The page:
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How to wallpaper easily and quickly

Hanging paper or vinyl wall coverings

To determine how many rolls a room will need, add together the widths of its walls in feet and multiply by its height. Divide by 30- the average usable square feet in a roll. Add a roll for good measure. Subtract a half roll for each normal-size window and door. Buy compatible paste and a paste brush-or a water box for prepasted paper. You also need gluelike size for precoating walls, aplumb bob, chalk-line, smoothing brush, seam roller. and craft knife with extra blades or a box of single-edge razor blades. Devise a worktable: plywood on sawhorses or a table covered with plastic.

Preparing the walls

Walls should be clean, smooth, and sound. Use an alkyd primer-sealer or a latex acrylic primer to cover repairs, new walls, or a regular latex finish. Sand glossy enamel or rub on liquid deglosser. Remove peeling wallpaper, more than two old layers, and vinyl or other paper that strips off easily. Before hanging vinyl, remove old paper. Paint the ceiling and trim. Coat the walls with size, as directed.

Planning the strips’ positions

A pattern mismatch will occur at the edge of the last strip you hang. Plan for it to fall along a door’s edge, an inconspicuous corner, or a floor-to-ceiling built-in. Normally you start at this point and work around the room. But with a strong, symmetrical design, center the first strip over a fireplace or a sofa or between windows.

Putting up the first strip

Measure out from your ending point a wallpaper width minus 1/2 inch; mark a plumbed challdine. Fora centered strip, mark a line half a wallpaper width from center.

Cut the first strip with 3 inches trim allowance at top and bottom; make rough cuts with scissors. Coat the upper two-thirds with paste and fold it over itself, paste side in. Be careful not to crease it. Coat the lower third; fold it up. Wait 5 minutes.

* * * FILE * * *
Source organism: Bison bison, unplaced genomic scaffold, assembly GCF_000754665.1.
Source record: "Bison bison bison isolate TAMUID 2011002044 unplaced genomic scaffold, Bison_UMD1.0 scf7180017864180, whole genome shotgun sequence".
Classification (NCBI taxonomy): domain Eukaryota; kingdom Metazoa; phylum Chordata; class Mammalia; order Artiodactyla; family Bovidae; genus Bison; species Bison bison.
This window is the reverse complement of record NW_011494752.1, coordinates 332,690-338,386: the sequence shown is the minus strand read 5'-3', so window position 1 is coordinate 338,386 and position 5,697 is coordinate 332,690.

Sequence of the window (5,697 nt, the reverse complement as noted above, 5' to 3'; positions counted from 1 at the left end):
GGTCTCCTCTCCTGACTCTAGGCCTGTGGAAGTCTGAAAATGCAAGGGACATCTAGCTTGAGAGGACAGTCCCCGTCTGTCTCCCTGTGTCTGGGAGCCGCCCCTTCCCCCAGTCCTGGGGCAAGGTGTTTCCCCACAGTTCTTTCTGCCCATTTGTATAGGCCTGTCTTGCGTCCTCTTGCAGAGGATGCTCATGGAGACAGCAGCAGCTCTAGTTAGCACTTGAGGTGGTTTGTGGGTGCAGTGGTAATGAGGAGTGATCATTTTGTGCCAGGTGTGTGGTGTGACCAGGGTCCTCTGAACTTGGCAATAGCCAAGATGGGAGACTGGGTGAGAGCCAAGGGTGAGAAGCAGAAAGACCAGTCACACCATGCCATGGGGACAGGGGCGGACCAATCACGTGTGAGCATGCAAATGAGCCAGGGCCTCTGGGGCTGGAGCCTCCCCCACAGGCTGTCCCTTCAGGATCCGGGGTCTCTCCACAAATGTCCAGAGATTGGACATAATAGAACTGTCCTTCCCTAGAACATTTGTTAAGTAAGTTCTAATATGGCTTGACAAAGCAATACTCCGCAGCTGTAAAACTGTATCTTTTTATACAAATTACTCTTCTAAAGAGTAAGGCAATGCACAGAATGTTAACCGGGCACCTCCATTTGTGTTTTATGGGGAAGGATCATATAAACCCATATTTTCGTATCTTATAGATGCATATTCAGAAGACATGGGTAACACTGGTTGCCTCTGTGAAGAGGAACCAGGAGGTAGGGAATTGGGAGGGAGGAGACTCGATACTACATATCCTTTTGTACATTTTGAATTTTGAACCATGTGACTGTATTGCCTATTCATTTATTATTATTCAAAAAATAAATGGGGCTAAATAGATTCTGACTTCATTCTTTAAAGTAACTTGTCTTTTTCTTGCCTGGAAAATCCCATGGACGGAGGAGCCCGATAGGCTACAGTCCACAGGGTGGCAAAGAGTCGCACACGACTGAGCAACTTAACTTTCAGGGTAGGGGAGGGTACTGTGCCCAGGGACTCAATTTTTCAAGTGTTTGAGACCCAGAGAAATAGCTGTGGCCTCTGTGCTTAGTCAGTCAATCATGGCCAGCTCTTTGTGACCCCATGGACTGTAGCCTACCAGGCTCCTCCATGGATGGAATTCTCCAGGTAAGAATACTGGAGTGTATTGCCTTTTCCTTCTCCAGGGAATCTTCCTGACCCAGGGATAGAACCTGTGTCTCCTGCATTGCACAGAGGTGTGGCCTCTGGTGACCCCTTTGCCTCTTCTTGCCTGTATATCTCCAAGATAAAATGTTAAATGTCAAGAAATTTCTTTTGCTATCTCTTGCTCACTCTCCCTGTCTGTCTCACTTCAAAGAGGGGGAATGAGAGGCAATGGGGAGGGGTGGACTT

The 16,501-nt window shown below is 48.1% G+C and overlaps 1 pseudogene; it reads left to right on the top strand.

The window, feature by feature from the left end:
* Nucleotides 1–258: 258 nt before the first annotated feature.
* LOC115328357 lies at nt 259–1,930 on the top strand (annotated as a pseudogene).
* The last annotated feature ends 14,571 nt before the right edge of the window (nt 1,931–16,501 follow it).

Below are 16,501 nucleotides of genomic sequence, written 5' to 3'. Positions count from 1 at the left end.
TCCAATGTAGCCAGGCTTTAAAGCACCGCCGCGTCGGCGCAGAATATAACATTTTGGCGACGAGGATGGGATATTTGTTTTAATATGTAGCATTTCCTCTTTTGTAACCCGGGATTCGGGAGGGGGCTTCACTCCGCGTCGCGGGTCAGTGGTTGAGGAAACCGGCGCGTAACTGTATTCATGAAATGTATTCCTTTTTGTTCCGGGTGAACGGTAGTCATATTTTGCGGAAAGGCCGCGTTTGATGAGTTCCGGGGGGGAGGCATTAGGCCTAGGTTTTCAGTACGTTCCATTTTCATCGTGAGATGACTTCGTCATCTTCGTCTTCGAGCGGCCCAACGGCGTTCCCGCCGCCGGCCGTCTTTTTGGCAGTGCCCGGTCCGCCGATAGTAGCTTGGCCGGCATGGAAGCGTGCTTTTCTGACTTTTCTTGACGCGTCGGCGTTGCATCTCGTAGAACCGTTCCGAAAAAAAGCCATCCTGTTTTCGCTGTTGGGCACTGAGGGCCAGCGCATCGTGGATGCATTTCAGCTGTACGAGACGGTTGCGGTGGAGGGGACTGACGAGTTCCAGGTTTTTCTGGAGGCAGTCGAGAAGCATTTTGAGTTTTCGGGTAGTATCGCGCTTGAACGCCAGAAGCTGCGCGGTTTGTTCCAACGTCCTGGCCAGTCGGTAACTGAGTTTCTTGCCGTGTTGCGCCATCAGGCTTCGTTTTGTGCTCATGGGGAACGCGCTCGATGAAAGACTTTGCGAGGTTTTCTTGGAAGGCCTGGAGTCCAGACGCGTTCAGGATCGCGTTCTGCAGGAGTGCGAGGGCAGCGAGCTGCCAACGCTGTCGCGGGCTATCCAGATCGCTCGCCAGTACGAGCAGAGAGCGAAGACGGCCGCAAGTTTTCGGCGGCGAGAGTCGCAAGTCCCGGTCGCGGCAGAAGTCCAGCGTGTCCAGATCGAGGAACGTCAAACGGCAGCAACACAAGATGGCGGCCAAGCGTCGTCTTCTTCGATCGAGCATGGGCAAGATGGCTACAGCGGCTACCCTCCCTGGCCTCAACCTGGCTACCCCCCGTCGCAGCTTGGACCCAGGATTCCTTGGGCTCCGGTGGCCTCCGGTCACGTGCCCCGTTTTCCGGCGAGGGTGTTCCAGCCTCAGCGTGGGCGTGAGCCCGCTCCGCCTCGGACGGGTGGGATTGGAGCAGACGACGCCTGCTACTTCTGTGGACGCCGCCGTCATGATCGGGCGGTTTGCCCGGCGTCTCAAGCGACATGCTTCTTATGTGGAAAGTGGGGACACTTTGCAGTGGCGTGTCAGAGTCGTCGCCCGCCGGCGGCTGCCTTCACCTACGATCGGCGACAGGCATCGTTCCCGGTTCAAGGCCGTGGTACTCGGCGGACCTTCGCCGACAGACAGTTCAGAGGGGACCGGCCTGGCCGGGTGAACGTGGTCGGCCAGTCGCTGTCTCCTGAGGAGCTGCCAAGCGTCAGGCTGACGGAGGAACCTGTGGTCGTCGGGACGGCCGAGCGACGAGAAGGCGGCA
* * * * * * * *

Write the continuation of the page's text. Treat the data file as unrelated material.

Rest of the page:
Open the top fold, align its edge on the challdine, and smooth it on with your brush. Then unfold and smooth the lower part. Smooth from the center out to remove all wrinkles and air pockets. Wrap the’/2-inch excess onto the adjacent wall; trim it off along a built-in or door frame. Trim the strip at top and bottom. Make all visible cuts with a craft knife or razor guided by a metal ruler; change blades often.

Hang prepasted paper directly from the water box. Roll up the strip from bottom to top, pattern side in. Weight the roll in the box with water to cover. Let it soak as directed. Then pull it straight up and onto the wall.

Making seams; matching patterns

Cut and hang the remaining strips on the wall. Align each along the previous strip’s edge. Push it against the edge slightly so that the two form a slight ridge; it will flatten as the paper dries. After 10 minutes, press the strip’s pattern against the previous strip. With a drop match pattern-one that aligns diagonally-it may reduce wastage to cut strips alternately from two rolls.

Turning a corner

Measure from the last whole strip to the corner at three points. Cut and hang a strip 1/2 inch wider than your widest measurement. On the other wall, measure out the width of the leftover p iece ; mark a plumbed chalkline.

Align the piece on the line; lap the seam at the corner; the mismatch won’t be noticeable. Glue the lapped vinyl edges with vinyl-to-vinyl adhesive.

On outward-projecting corners, cut the first piece to go around the corner 1 inch. Then plumb and hang the other piece ‘/2 inch from the corner.

At a door or a window, paste the strip over the frame. Make a diagonal relief cut to each corner. Then trim.

On a window’s second side, make the relief cuts as you work down the strip, smoothing and aligning it. At an electric outlet, turn off the power and remove the wall plate. Paper over the box, making a small X cut over it. Then trim.